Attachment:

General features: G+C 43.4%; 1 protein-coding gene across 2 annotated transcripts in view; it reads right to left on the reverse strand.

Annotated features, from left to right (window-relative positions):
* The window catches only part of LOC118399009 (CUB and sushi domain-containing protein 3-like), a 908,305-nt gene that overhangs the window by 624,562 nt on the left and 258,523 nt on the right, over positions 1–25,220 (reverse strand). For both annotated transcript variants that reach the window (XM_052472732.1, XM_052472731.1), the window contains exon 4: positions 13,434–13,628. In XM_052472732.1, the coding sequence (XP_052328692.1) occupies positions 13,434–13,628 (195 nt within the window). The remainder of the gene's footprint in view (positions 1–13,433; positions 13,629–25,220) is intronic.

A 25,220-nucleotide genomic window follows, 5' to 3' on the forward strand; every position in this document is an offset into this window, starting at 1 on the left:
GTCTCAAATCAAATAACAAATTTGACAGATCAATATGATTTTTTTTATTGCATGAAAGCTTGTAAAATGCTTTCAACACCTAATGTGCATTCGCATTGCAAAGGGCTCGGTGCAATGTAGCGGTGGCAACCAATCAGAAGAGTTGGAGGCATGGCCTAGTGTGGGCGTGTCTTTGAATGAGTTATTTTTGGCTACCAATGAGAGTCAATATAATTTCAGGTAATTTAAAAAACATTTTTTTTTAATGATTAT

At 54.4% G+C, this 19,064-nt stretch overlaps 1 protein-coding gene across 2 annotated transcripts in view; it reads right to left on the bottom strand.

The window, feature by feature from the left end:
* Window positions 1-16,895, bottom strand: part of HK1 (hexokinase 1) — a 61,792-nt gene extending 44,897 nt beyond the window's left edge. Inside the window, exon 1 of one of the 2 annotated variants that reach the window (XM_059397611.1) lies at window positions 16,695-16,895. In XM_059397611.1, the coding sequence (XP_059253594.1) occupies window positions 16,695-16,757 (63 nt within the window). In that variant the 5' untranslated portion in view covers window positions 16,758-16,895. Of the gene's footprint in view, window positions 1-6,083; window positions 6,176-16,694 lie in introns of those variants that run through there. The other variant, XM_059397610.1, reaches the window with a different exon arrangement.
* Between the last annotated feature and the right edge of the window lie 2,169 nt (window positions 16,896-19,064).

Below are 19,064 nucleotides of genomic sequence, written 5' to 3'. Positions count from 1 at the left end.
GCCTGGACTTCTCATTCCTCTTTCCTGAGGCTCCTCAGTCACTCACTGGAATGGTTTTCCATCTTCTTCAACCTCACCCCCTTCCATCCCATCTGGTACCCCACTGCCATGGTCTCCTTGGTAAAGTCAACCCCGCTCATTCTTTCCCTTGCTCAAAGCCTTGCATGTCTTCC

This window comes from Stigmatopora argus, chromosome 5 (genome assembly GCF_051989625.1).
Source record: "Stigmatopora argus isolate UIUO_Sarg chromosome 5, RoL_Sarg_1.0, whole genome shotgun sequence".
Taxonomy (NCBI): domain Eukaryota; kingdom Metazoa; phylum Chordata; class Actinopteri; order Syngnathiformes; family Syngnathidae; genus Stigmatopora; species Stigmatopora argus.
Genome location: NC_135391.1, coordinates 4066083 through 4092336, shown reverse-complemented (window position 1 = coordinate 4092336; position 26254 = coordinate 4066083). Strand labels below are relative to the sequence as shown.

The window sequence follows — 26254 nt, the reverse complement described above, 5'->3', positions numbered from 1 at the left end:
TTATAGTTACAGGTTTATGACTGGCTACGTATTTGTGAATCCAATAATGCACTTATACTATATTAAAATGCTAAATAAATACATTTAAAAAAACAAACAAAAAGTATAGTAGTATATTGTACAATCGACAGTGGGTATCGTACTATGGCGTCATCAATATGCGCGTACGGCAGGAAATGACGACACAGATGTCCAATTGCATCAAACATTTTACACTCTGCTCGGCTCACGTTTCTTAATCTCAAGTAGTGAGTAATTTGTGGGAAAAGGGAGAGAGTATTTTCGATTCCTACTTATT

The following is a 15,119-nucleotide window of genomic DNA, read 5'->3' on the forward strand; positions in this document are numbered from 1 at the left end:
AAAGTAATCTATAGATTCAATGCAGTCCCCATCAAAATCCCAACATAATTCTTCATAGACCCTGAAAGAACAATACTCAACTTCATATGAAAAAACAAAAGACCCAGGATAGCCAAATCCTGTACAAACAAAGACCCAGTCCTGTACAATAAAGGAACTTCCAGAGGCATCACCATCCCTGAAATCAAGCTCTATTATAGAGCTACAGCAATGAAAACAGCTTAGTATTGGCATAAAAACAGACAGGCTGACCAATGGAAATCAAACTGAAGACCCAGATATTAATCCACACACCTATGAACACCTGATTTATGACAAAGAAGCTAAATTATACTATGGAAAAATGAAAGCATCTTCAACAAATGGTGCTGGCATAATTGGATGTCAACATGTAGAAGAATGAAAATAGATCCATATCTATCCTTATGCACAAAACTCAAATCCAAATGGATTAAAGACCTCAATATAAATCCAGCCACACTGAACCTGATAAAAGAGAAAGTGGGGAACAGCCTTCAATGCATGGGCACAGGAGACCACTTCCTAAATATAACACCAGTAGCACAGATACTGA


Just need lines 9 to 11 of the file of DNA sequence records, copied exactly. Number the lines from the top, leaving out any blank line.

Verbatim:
* Between the last annotated feature and the right edge of the window lie 2,169 nt (window positions 16,896-19,064).

Below are 19,064 nucleotides of genomic sequence, written 5' to 3'. Positions count from 1 at the left end.
GCCTGGACTTCTCATTCCTCTTTCCTGAGGCTCCTCAGTCACTCACTGGAATGGTTTTCCATCTTCTTCAACCTCACCCCCTTCCATCCCATCTGGTACCCCACTGCCATGGTCTCCTTGGTAAAGTCAACCCCGCTCATTCTTTCCCTTGCTCAAAGCCTTGCATGTCTTCC